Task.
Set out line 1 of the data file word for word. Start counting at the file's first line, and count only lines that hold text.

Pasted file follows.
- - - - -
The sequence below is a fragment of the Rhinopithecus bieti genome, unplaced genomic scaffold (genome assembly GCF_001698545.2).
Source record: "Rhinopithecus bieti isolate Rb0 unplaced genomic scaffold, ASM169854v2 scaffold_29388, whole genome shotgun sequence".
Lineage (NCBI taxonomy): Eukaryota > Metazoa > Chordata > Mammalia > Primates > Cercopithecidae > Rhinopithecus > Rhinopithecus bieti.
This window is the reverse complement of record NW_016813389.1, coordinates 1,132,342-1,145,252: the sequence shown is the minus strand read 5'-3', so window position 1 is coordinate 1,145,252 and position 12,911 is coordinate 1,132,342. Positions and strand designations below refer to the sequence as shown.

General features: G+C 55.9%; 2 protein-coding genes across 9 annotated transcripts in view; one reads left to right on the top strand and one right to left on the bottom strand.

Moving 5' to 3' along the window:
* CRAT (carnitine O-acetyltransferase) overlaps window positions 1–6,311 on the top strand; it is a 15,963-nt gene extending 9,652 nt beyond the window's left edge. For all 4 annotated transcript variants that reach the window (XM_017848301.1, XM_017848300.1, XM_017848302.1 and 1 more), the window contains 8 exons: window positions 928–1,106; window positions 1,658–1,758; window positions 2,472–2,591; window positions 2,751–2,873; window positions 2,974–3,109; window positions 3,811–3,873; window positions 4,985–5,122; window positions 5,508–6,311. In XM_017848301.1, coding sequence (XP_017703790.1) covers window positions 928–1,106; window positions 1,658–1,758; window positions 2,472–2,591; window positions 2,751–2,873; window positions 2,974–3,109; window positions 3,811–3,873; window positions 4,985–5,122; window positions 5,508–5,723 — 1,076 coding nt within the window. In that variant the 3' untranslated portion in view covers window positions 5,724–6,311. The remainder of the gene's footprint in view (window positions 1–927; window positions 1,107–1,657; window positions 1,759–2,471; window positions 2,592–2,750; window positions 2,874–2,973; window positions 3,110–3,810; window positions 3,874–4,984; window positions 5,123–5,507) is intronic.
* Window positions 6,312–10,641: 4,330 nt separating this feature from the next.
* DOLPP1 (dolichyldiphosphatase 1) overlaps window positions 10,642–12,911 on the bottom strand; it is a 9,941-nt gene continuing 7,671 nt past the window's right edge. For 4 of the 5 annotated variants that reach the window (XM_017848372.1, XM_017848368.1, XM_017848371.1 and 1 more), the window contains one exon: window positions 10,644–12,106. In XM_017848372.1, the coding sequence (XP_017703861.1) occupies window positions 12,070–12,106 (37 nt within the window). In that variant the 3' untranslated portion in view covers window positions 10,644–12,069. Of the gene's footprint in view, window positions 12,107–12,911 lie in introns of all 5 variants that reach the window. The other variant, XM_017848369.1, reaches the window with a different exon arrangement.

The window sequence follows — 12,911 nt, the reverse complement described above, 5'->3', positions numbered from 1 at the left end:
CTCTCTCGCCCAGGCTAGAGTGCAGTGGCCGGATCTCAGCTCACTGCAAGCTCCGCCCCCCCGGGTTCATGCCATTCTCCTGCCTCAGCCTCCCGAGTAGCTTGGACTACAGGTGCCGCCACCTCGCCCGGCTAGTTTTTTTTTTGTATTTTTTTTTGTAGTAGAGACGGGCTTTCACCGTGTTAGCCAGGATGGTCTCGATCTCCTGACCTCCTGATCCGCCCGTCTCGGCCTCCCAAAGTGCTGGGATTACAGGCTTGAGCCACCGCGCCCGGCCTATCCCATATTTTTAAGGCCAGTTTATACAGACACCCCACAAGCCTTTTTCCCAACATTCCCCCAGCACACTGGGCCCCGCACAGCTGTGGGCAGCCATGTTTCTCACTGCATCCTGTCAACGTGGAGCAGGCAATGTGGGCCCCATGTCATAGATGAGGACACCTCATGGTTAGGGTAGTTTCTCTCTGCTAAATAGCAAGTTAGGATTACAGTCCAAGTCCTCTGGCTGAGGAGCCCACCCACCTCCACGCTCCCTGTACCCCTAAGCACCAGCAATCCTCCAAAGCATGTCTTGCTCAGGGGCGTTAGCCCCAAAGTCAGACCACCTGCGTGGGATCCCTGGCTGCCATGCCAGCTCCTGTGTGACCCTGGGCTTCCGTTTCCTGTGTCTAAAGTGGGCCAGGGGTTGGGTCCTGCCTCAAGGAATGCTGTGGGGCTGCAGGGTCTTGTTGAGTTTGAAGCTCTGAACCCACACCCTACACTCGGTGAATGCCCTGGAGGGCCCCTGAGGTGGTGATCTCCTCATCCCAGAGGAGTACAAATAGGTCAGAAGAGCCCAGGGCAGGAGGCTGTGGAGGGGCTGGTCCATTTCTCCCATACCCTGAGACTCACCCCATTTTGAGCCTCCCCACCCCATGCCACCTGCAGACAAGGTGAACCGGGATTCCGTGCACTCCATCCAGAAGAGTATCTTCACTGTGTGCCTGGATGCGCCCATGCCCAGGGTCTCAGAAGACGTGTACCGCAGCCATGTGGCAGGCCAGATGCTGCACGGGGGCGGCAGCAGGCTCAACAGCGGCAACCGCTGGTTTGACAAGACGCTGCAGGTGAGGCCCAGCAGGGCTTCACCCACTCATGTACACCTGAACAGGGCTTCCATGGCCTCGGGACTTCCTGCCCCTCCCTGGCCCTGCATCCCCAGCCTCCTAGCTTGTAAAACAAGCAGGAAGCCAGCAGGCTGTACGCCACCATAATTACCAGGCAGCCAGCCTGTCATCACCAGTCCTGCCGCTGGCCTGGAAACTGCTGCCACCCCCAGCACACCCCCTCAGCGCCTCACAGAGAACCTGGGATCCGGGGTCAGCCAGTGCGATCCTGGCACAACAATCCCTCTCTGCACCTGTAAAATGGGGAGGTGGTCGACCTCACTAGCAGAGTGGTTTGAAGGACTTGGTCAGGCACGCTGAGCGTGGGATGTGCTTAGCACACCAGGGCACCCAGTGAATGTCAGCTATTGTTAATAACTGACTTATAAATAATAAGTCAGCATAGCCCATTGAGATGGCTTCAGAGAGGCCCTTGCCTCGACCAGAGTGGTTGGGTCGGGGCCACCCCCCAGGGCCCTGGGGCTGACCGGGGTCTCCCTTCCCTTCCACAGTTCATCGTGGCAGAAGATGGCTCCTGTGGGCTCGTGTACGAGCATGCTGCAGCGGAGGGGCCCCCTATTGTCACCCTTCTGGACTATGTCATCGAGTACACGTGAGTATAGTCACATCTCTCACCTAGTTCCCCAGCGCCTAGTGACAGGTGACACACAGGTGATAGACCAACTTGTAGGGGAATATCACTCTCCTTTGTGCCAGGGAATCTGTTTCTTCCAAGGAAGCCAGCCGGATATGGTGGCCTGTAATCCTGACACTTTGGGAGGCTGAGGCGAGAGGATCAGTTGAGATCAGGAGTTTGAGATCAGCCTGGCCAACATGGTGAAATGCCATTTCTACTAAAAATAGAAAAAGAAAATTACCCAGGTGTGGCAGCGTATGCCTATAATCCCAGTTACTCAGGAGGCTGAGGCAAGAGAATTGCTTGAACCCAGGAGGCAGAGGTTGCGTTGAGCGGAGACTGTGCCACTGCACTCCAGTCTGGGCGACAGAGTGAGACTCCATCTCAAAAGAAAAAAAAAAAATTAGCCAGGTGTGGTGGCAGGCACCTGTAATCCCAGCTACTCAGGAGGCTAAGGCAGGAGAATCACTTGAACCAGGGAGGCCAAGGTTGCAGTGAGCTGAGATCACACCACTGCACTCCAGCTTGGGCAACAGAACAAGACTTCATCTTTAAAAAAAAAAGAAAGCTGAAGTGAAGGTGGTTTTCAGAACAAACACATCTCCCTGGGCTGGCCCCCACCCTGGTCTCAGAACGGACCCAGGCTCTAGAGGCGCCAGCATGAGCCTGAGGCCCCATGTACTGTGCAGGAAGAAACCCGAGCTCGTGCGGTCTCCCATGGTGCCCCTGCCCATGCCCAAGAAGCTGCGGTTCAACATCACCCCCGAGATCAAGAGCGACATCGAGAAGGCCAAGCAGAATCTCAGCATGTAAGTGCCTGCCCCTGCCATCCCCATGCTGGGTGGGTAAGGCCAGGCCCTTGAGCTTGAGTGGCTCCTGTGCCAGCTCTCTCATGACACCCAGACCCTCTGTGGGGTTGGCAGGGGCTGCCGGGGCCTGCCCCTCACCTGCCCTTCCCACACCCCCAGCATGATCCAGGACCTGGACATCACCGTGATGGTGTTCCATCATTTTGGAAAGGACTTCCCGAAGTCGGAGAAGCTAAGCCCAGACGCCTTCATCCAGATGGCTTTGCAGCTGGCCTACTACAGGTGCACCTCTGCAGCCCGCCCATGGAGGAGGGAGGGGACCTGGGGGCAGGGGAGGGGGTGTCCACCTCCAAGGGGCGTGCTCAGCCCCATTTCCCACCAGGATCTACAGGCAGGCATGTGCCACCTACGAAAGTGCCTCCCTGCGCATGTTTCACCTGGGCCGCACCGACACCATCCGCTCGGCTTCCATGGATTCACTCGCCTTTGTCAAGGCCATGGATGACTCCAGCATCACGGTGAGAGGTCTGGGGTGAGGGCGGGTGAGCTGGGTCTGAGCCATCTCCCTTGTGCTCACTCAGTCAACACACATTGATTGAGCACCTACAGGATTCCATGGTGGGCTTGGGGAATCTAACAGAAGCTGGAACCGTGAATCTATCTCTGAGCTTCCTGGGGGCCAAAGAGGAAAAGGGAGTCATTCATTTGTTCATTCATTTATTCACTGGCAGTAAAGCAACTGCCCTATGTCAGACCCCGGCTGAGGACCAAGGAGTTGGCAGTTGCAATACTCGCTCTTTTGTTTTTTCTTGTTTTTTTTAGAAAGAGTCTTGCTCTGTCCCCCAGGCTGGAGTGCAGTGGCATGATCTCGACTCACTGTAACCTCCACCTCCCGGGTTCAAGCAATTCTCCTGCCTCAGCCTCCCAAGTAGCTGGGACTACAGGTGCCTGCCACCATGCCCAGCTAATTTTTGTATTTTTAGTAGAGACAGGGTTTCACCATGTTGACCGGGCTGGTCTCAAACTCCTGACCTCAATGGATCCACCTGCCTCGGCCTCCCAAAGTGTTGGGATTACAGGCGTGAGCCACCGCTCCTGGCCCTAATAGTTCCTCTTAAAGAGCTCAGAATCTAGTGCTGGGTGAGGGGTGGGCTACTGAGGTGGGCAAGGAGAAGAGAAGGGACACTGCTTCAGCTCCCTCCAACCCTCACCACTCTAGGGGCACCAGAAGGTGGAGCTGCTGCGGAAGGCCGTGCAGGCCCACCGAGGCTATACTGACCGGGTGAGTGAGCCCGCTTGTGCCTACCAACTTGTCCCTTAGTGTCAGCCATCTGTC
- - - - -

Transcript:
The sequence below is a fragment of the Rhinopithecus bieti genome, unplaced genomic scaffold (genome assembly GCF_001698545.2).